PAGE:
The food at the Grill is cooked from scratch with some very locally sourced ingredients. The beds around the building provide peppers, tomatoes, basil, and rhubarb. They have beehives and pumpkin and squash vines on the roof. At their urban farm a mile from the restaurant they raise kale, beets, leeks, and celery, according to their web site. There also incorporate produce from the gardens the Hanson’s planted in the yard of their home.

Not content with all those garden beds, and with how much they have done to improve the neighborhood and serve people excellent diner food, they decided to redo their eyesore of a back lot, and, while they were at it, build a 140-foot-long, 12-foot-wide bed they will call their parking lot orchard.

They created a 6-foot high mound the full length of that bed by filling it with logs that will rot slowly under the soil covering them. The decayed matter will provide nutrients for plants and will absorb and store moisture. What this means is the bed will feed and water itself for decades. They added boulders that will absorb and then radiate heat to further help the plants along.

Here are some of the fruits they will grow: cherries, apricots, paw-paws, plums, chokeberries, honeyberries, black-cap raspberries, hardy kiwis, grapes, and lingonberries. They also plan to include nut trees, herbs, and edible flowers.

The Hanson’s ran a Kickstarter campaign to raise funds for the garden, with a goal of $10,000. They have now raised almost $14,000. The bed is built and they will plant in the spring.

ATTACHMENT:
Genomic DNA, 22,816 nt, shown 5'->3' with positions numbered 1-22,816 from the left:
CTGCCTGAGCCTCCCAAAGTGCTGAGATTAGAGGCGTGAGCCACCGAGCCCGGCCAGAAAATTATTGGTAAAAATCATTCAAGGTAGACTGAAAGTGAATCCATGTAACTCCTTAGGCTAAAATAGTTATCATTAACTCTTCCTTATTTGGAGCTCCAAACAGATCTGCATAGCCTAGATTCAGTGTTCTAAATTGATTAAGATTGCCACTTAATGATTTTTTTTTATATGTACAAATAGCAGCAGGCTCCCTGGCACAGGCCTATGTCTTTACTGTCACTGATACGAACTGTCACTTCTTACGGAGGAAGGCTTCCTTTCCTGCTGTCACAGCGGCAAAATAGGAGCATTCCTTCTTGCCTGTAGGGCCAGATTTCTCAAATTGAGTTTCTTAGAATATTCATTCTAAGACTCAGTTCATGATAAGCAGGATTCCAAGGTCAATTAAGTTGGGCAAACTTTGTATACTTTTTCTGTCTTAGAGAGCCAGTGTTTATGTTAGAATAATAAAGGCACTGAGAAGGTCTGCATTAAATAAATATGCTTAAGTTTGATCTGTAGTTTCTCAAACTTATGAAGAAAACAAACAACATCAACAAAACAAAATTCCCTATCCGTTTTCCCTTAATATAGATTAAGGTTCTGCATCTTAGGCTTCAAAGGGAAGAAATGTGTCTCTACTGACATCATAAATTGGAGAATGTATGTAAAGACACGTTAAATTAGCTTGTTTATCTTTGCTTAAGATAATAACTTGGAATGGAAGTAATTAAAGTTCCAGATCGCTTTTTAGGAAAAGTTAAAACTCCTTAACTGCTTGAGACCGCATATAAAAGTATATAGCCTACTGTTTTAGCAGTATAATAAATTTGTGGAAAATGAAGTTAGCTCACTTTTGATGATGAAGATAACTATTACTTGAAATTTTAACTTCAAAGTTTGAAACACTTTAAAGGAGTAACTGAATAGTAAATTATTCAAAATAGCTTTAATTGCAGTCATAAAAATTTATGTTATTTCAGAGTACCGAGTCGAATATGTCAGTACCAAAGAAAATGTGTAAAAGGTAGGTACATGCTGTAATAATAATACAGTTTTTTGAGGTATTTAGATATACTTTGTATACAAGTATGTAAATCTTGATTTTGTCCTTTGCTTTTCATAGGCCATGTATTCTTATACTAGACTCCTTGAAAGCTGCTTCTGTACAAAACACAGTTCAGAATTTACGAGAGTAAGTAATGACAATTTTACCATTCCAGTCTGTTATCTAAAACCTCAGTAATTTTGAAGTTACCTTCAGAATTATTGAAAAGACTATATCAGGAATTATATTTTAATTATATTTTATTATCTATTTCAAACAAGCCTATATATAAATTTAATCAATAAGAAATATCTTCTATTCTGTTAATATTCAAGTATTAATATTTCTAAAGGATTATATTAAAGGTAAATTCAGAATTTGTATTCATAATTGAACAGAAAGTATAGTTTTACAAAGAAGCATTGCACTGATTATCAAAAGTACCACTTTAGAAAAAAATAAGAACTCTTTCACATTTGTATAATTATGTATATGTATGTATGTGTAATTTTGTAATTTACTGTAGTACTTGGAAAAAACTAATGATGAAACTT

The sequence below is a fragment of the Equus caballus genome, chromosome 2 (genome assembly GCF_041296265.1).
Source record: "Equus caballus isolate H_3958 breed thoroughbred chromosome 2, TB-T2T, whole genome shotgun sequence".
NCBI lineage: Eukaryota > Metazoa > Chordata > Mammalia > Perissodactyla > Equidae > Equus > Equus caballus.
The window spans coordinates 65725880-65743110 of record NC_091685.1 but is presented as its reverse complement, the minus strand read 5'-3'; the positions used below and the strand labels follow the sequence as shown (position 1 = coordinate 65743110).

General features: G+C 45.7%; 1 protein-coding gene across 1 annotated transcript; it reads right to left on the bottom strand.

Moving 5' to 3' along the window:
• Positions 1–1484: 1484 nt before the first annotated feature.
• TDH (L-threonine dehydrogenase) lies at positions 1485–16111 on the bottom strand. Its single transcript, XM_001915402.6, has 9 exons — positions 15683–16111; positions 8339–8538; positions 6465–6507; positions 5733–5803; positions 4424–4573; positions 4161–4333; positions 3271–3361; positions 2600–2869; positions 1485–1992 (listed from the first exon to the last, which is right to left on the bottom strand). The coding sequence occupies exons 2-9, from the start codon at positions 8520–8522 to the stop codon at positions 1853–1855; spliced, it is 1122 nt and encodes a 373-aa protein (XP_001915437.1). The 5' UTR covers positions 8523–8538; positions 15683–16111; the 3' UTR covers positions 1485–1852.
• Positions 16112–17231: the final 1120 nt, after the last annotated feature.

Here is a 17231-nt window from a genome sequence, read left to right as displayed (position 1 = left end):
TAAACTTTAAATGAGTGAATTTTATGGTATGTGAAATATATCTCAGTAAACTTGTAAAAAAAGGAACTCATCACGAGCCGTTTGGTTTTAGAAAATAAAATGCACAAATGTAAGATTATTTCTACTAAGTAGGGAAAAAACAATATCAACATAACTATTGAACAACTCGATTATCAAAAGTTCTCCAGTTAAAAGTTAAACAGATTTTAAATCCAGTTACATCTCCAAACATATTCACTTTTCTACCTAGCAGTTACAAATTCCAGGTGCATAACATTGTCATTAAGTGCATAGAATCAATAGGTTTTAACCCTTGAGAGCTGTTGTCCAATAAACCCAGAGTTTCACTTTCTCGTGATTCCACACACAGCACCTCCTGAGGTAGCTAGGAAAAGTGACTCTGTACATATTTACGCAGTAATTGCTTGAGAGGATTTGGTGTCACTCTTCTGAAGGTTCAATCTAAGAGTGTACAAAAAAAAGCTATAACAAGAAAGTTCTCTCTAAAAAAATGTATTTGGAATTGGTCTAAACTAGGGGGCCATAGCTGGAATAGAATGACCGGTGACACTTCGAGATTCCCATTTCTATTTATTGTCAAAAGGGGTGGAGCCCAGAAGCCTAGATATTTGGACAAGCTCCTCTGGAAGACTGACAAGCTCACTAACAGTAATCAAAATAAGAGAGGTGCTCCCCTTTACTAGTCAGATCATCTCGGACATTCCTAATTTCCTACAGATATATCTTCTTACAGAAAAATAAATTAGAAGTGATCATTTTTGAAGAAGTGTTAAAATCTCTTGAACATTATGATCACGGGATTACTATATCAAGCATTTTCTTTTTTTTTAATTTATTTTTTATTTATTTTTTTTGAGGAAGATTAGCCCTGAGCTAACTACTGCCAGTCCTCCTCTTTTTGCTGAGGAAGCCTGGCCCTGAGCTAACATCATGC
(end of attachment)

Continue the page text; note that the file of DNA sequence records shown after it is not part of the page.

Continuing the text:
Their next project is to build a rain garden to manage the 900,000 gallons of water that runs off their buildings and property each year. They want to keep it (and the silt, salt, and debris it carries) from washing straight into Miller Creek, a trout designated stream that flows into Lake Superior. Other plans include: redo the parking lot with pervious pavers, capture and reuse rainwater, reuse fryer oil for electricity, and compost the kitchen scraps on site.

The Duluth Grill is in a low-income neighborhood. A friend of mine from there told me she had been concerned about vandalism because the gardens are accessible to all. But so far, apparently, they have been more or less left alone (if you don’t consider snitching a seedpod vandalism). As I waited in the parking lot for my husband after our first visit, a guy walked up and asked if I would give him 75 cents for bus fare. I told him sorry, no. As he walked away he said, “If you are about to eat at the Duluth Grill, enjoy your meal.”

Did he mean to point out that though I could afford to eat there, he could not? Maybe. But he had said it cheerfully, as if he were proud of the place.

As I stood out front on that September day, I admired their espaliered pear tree that had a couple of luscious, blush-red pears hanging on it. I couldn’t take my eyes off them. If you ask me, the future has arrived, its epicenter is in Duluth, Minnesota, and it looks pretty darn good, indeed.

Mary Jean Port writes at home, near Minnehaha Creek and Lake Harriet, and teaches at the Loft Literary Center.